However, if the questions are asked in the order presented, the investigator is setting himself up for failure. In the above example, if the investigator starts by asking the suspect, "Did you see Bob at all on December 17th?" and the suspect answers "No", he is committed to deny the next four questions on the list. In fact, given this denial to the first broad question, an investigator would not even ask the remaining questions within this area of inquiry. Consequently, the investigator is relying on a single assessment of the suspect's behavior relative to his commission of the crime; and that assessment is to a broad question which, as previously stated, is the easiest type of question to lie to.

As previously stated, an investigator is much more likely to detect deception if multiple questions are asked relative to the suspect's possible involvement in a crime or act of wrong-doing. The guideline to follow is that these questions should be arranged from the most narrow inquires to the broadest inquires. With this in mind, the following question syntax presents itself in this homicide case:

Did you shoot Bob?

Were you present when Bob was shot?

Did you steal Bob's money?

Did you meet with Bob outside of town?

Was Bob inside your car on December 17th

Did you see Bob at all on December 17th?

On December 17th were you near the farmer's field?

Did you fire a .22 caliber gun on December 17th?

Were you present when a gun was fired on December 17th?

Do you have access to a .22 caliber gun?

A suspect questioned about this homicide can answer "No" to each of these question without committing himself to a denial to the subsequent questions. This greatly increases the investigator's ability to elicit significant behavior symptoms of guilt or innocence for two reasons. First, it permits the asking of specific questions which are more psychologically difficult to lie to than broadly worded questions. Second, there is an accumulative effect of increased anxiety when a deceptive suspect has lied to several questions within a particular area. By the time the investigator asks broader questions, such as "Did you see Bob at all on December 17th?" or, "Do you have access to a .22 caliber gun?" the suspect is more likely to tell the truth. These acknowledgments, of course, provide important information about the suspect's opportunity and access to commit the crime.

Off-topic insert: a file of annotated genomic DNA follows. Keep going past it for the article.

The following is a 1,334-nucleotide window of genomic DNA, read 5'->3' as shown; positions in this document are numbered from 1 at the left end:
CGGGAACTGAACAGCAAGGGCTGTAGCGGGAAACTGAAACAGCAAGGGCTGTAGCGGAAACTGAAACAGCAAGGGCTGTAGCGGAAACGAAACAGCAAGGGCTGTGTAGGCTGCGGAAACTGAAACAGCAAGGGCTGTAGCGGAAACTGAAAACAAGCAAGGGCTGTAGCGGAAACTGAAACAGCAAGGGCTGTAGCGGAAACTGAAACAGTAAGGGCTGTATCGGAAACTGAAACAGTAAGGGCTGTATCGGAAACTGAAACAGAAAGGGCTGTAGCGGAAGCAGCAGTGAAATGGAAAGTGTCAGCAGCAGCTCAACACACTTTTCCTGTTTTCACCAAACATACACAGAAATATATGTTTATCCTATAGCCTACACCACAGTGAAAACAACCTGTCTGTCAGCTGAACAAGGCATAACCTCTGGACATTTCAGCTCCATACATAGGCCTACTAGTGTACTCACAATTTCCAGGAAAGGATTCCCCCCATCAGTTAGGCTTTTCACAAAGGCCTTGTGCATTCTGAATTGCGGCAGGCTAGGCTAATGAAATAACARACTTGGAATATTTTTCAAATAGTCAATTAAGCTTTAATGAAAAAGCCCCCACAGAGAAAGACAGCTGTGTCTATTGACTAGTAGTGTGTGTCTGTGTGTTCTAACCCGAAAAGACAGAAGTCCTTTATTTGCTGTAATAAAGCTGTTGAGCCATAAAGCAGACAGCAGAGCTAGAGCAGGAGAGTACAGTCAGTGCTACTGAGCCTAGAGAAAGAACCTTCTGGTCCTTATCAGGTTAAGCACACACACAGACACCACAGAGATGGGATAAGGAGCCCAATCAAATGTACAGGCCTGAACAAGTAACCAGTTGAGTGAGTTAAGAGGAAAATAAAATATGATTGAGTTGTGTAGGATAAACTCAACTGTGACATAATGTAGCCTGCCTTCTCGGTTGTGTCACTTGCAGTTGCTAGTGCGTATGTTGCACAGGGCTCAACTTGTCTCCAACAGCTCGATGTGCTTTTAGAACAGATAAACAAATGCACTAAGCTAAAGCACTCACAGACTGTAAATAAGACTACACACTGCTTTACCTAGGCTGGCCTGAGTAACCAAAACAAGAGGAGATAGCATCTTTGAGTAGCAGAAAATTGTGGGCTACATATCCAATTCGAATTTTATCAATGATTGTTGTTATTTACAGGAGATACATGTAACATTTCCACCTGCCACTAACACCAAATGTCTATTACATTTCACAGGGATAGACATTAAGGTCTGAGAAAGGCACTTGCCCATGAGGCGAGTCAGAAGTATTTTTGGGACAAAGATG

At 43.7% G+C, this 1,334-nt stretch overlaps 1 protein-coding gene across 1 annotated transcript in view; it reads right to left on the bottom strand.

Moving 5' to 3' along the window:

During an actual interview, these questions would not be asked in this specific sequence, but would be separated by the asking of less threatening questions to gain general background information or clarification. The point being made here is that the sequence in which key investigative questions are asked during the course of an interview is critical, and requires preparation.